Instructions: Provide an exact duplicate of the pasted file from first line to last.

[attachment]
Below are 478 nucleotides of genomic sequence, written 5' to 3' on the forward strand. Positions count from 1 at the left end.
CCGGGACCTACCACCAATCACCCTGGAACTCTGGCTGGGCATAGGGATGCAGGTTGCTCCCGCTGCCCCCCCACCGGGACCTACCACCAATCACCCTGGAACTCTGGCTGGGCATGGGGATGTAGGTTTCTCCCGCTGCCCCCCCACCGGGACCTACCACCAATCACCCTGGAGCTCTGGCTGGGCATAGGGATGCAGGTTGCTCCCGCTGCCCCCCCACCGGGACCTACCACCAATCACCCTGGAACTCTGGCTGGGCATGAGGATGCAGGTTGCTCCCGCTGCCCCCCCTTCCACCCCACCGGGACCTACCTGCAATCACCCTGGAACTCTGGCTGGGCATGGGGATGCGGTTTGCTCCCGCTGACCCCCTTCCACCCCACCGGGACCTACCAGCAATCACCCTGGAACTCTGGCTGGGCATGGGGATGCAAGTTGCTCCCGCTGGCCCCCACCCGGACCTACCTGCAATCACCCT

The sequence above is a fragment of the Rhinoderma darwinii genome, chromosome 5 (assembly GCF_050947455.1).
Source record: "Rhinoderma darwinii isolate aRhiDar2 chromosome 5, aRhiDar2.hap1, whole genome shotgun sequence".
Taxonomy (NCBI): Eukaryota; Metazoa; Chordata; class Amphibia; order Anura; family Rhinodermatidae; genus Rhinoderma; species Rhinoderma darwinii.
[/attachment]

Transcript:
Below are 478 nucleotides of genomic sequence, written 5' to 3' on the forward strand. Positions count from 1 at the left end.
CCGGGACCTACCACCAATCACCCTGGAACTCTGGCTGGGCATAGGGATGCAGGTTGCTCCCGCTGCCCCCCCACCGGGACCTACCACCAATCACCCTGGAACTCTGGCTGGGCATGGGGATGTAGGTTTCTCCCGCTGCCCCCCCACCGGGACCTACCACCAATCACCCTGGAGCTCTGGCTGGGCATAGGGATGCAGGTTGCTCCCGCTGCCCCCCCACCGGGACCTACCACCAATCACCCTGGAACTCTGGCTGGGCATGAGGATGCAGGTTGCTCCCGCTGCCCCCCCTTCCACCCCACCGGGACCTACCTGCAATCACCCTGGAACTCTGGCTGGGCATGGGGATGCGGTTTGCTCCCGCTGACCCCCTTCCACCCCACCGGGACCTACCAGCAATCACCCTGGAACTCTGGCTGGGCATGGGGATGCAAGTTGCTCCCGCTGGCCCCCACCCGGACCTACCTGCAATCACCCT

The sequence above is a fragment of the Rhinoderma darwinii genome, chromosome 5 (assembly GCF_050947455.1).
Source record: "Rhinoderma darwinii isolate aRhiDar2 chromosome 5, aRhiDar2.hap1, whole genome shotgun sequence".
Taxonomy (NCBI): Eukaryota; Metazoa; Chordata; class Amphibia; order Anura; family Rhinodermatidae; genus Rhinoderma; species Rhinoderma darwinii.